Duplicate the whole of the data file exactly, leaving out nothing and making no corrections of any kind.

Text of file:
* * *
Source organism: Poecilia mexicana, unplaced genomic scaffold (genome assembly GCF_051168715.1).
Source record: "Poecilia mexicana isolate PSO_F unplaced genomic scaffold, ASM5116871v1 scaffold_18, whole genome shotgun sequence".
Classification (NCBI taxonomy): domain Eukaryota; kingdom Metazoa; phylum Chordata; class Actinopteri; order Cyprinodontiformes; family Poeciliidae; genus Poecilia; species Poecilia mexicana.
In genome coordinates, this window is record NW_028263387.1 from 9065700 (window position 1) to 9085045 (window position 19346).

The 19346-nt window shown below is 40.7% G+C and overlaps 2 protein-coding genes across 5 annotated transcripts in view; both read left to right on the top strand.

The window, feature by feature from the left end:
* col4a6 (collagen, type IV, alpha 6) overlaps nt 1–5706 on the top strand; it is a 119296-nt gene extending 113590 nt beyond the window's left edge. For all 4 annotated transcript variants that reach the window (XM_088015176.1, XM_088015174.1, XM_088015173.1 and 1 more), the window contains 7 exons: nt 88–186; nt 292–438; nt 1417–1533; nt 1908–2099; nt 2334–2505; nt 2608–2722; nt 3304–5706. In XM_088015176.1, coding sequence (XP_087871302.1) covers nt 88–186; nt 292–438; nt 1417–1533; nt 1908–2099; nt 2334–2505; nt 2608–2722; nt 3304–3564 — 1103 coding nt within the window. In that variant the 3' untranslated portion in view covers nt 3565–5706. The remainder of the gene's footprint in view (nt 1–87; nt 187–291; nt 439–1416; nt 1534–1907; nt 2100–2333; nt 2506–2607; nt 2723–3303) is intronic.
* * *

Source organism: Poecilia mexicana, unplaced genomic scaffold (genome assembly GCF_051168715.1).
Source record: "Poecilia mexicana isolate PSO_F unplaced genomic scaffold, ASM5116871v1 scaffold_18, whole genome shotgun sequence".
Classification (NCBI taxonomy): domain Eukaryota; kingdom Metazoa; phylum Chordata; class Actinopteri; order Cyprinodontiformes; family Poeciliidae; genus Poecilia; species Poecilia mexicana.
In genome coordinates, this window is record NW_028263387.1 from 9065700 (window position 1) to 9085045 (window position 19346).

The 19346-nt window shown below is 40.7% G+C and overlaps 2 protein-coding genes across 5 annotated transcripts in view; both read left to right on the top strand.

The window, feature by feature from the left end:
* col4a6 (collagen, type IV, alpha 6) overlaps nt 1–5706 on the top strand; it is a 119296-nt gene extending 113590 nt beyond the window's left edge. For all 4 annotated transcript variants that reach the window (XM_088015176.1, XM_088015174.1, XM_088015173.1 and 1 more), the window contains 7 exons: nt 88–186; nt 292–438; nt 1417–1533; nt 1908–2099; nt 2334–2505; nt 2608–2722; nt 3304–5706. In XM_088015176.1, coding sequence (XP_087871302.1) covers nt 88–186; nt 292–438; nt 1417–1533; nt 1908–2099; nt 2334–2505; nt 2608–2722; nt 3304–3564 — 1103 coding nt within the window. In that variant the 3' untranslated portion in view covers nt 3565–5706. The remainder of the gene's footprint in view (nt 1–87; nt 187–291; nt 439–1416; nt 1534–1907; nt 2100–2333; nt 2506–2607; nt 2723–3303) is intronic.